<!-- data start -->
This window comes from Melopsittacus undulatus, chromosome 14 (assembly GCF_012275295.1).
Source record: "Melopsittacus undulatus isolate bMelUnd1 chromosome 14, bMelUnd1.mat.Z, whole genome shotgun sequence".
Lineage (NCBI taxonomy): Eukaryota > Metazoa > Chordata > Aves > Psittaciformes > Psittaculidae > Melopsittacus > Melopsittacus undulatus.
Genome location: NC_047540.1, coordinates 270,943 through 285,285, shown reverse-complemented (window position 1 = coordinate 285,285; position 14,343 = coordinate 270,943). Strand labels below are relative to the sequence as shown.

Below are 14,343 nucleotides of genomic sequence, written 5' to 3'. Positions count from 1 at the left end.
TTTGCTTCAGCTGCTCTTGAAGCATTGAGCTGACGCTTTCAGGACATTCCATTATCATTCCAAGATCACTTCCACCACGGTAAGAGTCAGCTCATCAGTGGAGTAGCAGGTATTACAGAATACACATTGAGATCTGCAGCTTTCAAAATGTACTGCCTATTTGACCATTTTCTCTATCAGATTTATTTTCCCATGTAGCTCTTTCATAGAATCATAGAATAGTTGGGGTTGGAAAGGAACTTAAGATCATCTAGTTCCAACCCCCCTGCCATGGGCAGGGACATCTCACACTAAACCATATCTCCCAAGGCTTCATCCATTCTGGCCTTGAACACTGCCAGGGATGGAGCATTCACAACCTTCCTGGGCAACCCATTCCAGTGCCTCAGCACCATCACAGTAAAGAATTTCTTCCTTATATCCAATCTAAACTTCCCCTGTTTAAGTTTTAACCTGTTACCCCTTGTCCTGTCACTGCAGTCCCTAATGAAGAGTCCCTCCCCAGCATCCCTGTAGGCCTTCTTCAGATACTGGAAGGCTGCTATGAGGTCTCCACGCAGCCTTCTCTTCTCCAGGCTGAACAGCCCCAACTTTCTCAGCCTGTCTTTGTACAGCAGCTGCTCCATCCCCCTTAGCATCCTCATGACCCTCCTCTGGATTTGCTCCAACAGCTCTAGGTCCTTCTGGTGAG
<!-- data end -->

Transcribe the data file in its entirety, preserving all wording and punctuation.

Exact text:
This window comes from Melopsittacus undulatus, chromosome 14 (assembly GCF_012275295.1).
Source record: "Melopsittacus undulatus isolate bMelUnd1 chromosome 14, bMelUnd1.mat.Z, whole genome shotgun sequence".
Lineage (NCBI taxonomy): Eukaryota > Metazoa > Chordata > Aves > Psittaciformes > Psittaculidae > Melopsittacus > Melopsittacus undulatus.
Genome location: NC_047540.1, coordinates 270,943 through 285,285, shown reverse-complemented (window position 1 = coordinate 285,285; position 14,343 = coordinate 270,943). Strand labels below are relative to the sequence as shown.

Below are 14,343 nucleotides of genomic sequence, written 5' to 3'. Positions count from 1 at the left end.
TTTGCTTCAGCTGCTCTTGAAGCATTGAGCTGACGCTTTCAGGACATTCCATTATCATTCCAAGATCACTTCCACCACGGTAAGAGTCAGCTCATCAGTGGAGTAGCAGGTATTACAGAATACACATTGAGATCTGCAGCTTTCAAAATGTACTGCCTATTTGACCATTTTCTCTATCAGATTTATTTTCCCATGTAGCTCTTTCATAGAATCATAGAATAGTTGGGGTTGGAAAGGAACTTAAGATCATCTAGTTCCAACCCCCCTGCCATGGGCAGGGACATCTCACACTAAACCATATCTCCCAAGGCTTCATCCATTCTGGCCTTGAACACTGCCAGGGATGGAGCATTCACAACCTTCCTGGGCAACCCATTCCAGTGCCTCAGCACCATCACAGTAAAGAATTTCTTCCTTATATCCAATCTAAACTTCCCCTGTTTAAGTTTTAACCTGTTACCCCTTGTCCTGTCACTGCAGTCCCTAATGAAGAGTCCCTCCCCAGCATCCCTGTAGGCCTTCTTCAGATACTGGAAGGCTGCTATGAGGTCTCCACGCAGCCTTCTCTTCTCCAGGCTGAACAGCCCCAACTTTCTCAGCCTGTCTTTGTACAGCAGCTGCTCCATCCCCCTTAGCATCCTCATGACCCTCCTCTGGATTTGCTCCAACAGCTCTAGGTCCTTCTGGTGAG